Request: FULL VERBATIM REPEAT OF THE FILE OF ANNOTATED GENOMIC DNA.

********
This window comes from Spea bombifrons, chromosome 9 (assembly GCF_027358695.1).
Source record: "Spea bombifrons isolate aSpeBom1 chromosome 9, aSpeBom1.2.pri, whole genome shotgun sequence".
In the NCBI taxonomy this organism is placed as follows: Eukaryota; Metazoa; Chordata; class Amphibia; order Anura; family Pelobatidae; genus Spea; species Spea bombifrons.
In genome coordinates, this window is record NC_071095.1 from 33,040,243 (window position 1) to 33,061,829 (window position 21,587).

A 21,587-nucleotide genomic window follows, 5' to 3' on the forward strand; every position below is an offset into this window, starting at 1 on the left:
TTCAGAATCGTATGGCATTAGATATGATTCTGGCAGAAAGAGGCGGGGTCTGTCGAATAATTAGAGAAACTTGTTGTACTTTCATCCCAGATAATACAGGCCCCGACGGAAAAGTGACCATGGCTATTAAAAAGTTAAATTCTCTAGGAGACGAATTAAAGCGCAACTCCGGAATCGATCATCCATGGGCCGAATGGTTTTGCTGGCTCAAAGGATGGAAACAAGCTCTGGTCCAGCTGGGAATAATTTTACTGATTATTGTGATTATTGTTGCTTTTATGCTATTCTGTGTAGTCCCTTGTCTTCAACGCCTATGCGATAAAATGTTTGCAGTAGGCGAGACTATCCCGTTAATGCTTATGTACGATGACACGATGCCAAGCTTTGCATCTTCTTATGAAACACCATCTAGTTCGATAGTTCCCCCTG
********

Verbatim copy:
This window comes from Spea bombifrons, chromosome 9 (assembly GCF_027358695.1).
Source record: "Spea bombifrons isolate aSpeBom1 chromosome 9, aSpeBom1.2.pri, whole genome shotgun sequence".
In the NCBI taxonomy this organism is placed as follows: Eukaryota; Metazoa; Chordata; class Amphibia; order Anura; family Pelobatidae; genus Spea; species Spea bombifrons.
In genome coordinates, this window is record NC_071095.1 from 33,040,243 (window position 1) to 33,061,829 (window position 21,587).

A 21,587-nucleotide genomic window follows, 5' to 3' on the forward strand; every position below is an offset into this window, starting at 1 on the left:
TTCAGAATCGTATGGCATTAGATATGATTCTGGCAGAAAGAGGCGGGGTCTGTCGAATAATTAGAGAAACTTGTTGTACTTTCATCCCAGATAATACAGGCCCCGACGGAAAAGTGACCATGGCTATTAAAAAGTTAAATTCTCTAGGAGACGAATTAAAGCGCAACTCCGGAATCGATCATCCATGGGCCGAATGGTTTTGCTGGCTCAAAGGATGGAAACAAGCTCTGGTCCAGCTGGGAATAATTTTACTGATTATTGTGATTATTGTTGCTTTTATGCTATTCTGTGTAGTCCCTTGTCTTCAACGCCTATGCGATAAAATGTTTGCAGTAGGCGAGACTATCCCGTTAATGCTTATGTACGATGACACGATGCCAAGCTTTGCATCTTCTTATGAAACACCATCTAGTTCGATAGTTCCCCCTG